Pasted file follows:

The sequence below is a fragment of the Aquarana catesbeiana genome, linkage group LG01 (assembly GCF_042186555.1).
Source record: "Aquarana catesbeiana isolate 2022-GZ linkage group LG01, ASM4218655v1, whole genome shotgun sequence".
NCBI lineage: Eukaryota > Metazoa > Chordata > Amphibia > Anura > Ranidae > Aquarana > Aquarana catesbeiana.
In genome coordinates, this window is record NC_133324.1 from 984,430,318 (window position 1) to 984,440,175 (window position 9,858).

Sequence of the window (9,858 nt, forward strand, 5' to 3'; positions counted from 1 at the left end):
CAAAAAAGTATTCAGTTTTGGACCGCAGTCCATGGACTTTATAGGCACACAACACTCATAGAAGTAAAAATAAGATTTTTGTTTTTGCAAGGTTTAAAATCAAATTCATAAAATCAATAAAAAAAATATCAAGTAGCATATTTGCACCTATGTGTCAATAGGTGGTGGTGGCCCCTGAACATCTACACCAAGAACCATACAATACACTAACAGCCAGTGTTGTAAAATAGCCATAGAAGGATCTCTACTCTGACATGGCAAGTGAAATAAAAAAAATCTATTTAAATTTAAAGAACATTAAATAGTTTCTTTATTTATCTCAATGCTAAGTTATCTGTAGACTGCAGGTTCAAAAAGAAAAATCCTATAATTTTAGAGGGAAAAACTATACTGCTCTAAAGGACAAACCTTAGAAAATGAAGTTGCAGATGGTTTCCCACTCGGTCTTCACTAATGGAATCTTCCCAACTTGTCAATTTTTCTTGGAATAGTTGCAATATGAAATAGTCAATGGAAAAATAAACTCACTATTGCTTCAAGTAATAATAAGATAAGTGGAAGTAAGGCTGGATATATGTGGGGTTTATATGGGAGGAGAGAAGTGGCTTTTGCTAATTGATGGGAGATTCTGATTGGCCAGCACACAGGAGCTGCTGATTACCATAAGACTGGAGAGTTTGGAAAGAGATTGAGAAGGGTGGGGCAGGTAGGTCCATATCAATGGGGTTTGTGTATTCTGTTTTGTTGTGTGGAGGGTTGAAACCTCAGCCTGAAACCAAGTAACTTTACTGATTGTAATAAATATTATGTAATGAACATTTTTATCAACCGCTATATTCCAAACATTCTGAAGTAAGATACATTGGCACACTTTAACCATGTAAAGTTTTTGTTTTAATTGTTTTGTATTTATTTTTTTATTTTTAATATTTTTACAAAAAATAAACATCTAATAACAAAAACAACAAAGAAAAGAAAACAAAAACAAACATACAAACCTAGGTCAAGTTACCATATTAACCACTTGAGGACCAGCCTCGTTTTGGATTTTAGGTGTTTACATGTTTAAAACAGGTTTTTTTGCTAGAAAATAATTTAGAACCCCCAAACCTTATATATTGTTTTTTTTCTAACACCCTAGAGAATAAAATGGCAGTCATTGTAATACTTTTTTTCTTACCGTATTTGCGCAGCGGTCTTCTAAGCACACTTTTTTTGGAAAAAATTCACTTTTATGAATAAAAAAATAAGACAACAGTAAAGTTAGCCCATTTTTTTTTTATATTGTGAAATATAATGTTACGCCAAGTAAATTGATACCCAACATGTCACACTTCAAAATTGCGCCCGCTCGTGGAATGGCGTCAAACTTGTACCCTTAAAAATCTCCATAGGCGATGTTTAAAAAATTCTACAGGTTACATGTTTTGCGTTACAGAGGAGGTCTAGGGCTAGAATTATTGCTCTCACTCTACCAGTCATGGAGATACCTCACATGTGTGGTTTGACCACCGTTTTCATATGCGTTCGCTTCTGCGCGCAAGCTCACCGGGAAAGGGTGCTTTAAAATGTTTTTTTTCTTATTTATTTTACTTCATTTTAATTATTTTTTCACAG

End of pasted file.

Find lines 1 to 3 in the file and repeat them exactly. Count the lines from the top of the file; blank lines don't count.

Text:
The sequence below is a fragment of the Aquarana catesbeiana genome, linkage group LG01 (assembly GCF_042186555.1).
Source record: "Aquarana catesbeiana isolate 2022-GZ linkage group LG01, ASM4218655v1, whole genome shotgun sequence".
NCBI lineage: Eukaryota > Metazoa > Chordata > Amphibia > Anura > Ranidae > Aquarana > Aquarana catesbeiana.